Still, one of the purposes of this website, which now happily features Joshua’s article, is to serve as an open invitation to consider the claims of Catholicism, which involves, for much of our audience, sifting through those claims relative to the doctrinal position(s) of Protestantism, particularly Reformed Protestantism. This invitation extends to you, Mara’. We don’t want you to remain grieved over Joshua’s story. Even if the Catholic Church is not now a live option for you, she makes claims that are relevant to everyone who confesses that Jesus is Lord, and it would be well to reckon with those claims, and the arguments made in support of them.

    Andrew

  37. @Andrew Preslar

    I appreciate your words immensely. It resonates much with my experience over the last 6 months, especially the influx of differing emotions. Comments like yours and posts like Joshua’s are very encouraging to someone crossing the Tiber.

    I will also say (and have wanted to say many times) that arrogant, condescending remarks from the reformed crowd do themselves no favors to those considering Catholicism (not referring to any comments here in particular). Unfortunately, I have friends that are included in that group that now have no words for me at all because I didn’t heed their warning.

    Thanks again for your testimony.

  38. Joshua (re: 26),

    A Roman Catholic has submitted to an external authority (i.e., the Church) as established by Christ. A Protestant, on the other hand, has submitted to his/her own interpretation of Scripture.

    I just don’t see how that this is a fair assessment at all. From the Protestant standpoint you are begging the question. When you submit to your external authority you are submitting to your interpretation of what this authority ought to be.. But you are assuming your interpretation to be true, are you not? I look at the same historical data that you do and I come to a different conclusion. For instance, I don’t find anything either in the Scriptures nor in the early centuries of the Church that sounds anything like RCC ecclesiological beliefs at the time of the Reformation. And as I pointed out, many intelligent Catholics to the left and right of your look at the same historical data and come to very different conclusions than you have concerning the authority of Rome. Who is to say that you are right and they are wrong? It would seem that the same spirit of skepticism that got you to where you are now might serve you well again. Given your spirit of doubt and skepticism that caused you concern with conflicting Protestant interpretations of Scripture, why would you have no concerns with conflicting Catholic (and EO and other non-RCC) interpretations of the history of the Church?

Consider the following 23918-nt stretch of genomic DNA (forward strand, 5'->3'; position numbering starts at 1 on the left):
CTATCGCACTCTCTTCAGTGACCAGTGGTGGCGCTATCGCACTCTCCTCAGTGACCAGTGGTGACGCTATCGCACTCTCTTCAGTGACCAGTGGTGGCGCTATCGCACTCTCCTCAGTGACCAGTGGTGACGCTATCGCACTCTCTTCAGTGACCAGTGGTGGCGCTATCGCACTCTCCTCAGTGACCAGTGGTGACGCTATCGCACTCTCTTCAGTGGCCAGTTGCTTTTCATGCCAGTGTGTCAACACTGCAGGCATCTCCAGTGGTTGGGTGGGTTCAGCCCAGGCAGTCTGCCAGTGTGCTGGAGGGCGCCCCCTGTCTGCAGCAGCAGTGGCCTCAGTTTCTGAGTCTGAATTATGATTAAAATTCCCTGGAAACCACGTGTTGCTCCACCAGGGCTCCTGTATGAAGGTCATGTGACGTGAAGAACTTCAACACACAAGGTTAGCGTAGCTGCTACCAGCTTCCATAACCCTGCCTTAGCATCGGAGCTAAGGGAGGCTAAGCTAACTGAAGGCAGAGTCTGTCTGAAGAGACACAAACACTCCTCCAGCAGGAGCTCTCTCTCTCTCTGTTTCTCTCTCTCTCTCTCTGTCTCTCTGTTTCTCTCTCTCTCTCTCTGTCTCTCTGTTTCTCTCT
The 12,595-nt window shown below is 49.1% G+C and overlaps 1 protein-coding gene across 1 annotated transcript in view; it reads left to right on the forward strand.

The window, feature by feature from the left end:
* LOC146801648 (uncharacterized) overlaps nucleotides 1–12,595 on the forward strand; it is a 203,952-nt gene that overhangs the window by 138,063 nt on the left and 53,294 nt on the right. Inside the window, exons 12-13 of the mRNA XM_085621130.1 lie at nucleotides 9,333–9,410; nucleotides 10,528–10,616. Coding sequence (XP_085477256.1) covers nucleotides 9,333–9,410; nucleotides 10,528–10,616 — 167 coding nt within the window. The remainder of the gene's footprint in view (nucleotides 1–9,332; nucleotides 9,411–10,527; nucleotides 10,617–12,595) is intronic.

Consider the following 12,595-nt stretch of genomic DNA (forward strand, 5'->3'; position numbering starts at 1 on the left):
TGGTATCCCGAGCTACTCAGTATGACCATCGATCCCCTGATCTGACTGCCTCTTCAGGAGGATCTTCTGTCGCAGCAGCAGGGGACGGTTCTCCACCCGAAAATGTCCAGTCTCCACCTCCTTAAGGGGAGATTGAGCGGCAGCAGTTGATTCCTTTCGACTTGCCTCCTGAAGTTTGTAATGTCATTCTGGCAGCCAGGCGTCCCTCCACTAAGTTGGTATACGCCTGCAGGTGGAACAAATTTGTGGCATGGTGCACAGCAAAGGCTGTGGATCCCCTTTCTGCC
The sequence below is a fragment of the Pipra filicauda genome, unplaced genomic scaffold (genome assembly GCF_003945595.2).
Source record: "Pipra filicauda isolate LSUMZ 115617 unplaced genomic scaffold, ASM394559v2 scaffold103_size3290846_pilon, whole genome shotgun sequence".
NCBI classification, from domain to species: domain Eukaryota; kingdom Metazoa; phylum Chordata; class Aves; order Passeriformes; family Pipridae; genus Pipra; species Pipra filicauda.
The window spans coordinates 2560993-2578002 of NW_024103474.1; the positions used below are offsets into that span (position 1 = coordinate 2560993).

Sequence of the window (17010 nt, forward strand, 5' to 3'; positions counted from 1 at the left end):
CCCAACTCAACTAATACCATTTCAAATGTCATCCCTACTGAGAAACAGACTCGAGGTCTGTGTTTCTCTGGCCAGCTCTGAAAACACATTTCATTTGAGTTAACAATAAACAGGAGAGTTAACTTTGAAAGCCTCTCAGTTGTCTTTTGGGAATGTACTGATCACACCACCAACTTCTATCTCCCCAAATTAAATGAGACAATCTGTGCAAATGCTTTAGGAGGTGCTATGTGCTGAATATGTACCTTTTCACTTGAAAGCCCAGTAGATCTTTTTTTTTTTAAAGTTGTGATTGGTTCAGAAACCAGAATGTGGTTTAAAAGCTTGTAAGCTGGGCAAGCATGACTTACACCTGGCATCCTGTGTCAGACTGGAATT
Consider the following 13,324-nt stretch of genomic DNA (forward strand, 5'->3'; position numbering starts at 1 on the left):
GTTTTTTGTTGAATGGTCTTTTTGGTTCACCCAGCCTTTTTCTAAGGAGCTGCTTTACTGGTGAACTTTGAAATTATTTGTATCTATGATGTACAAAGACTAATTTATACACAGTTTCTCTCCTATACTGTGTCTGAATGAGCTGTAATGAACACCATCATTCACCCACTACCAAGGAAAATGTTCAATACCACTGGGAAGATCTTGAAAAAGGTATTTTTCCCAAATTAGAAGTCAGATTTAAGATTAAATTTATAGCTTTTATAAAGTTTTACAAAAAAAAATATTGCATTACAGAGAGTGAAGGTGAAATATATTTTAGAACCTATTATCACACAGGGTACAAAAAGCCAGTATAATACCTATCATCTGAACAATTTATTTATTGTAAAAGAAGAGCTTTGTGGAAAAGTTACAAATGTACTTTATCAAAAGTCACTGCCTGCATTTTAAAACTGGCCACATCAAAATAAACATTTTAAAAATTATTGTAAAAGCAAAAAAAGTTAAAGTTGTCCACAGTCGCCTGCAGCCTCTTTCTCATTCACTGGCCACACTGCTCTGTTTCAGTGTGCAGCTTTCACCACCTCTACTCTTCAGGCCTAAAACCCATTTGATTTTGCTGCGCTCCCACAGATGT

I don’t want to want to dismiss the testimony of your spiritual journey as insignificant. These stories are always valuable. But I just don’t see that you have given us anything substantively different in terms of how you arrived at Roman Catholicism when compared with stories from those of have left Roman Catholicism. It’s all boils down to personal interpretation. The only real question for me is the appropriate data that is to be interpreted and the methodology by which we do the interpreting.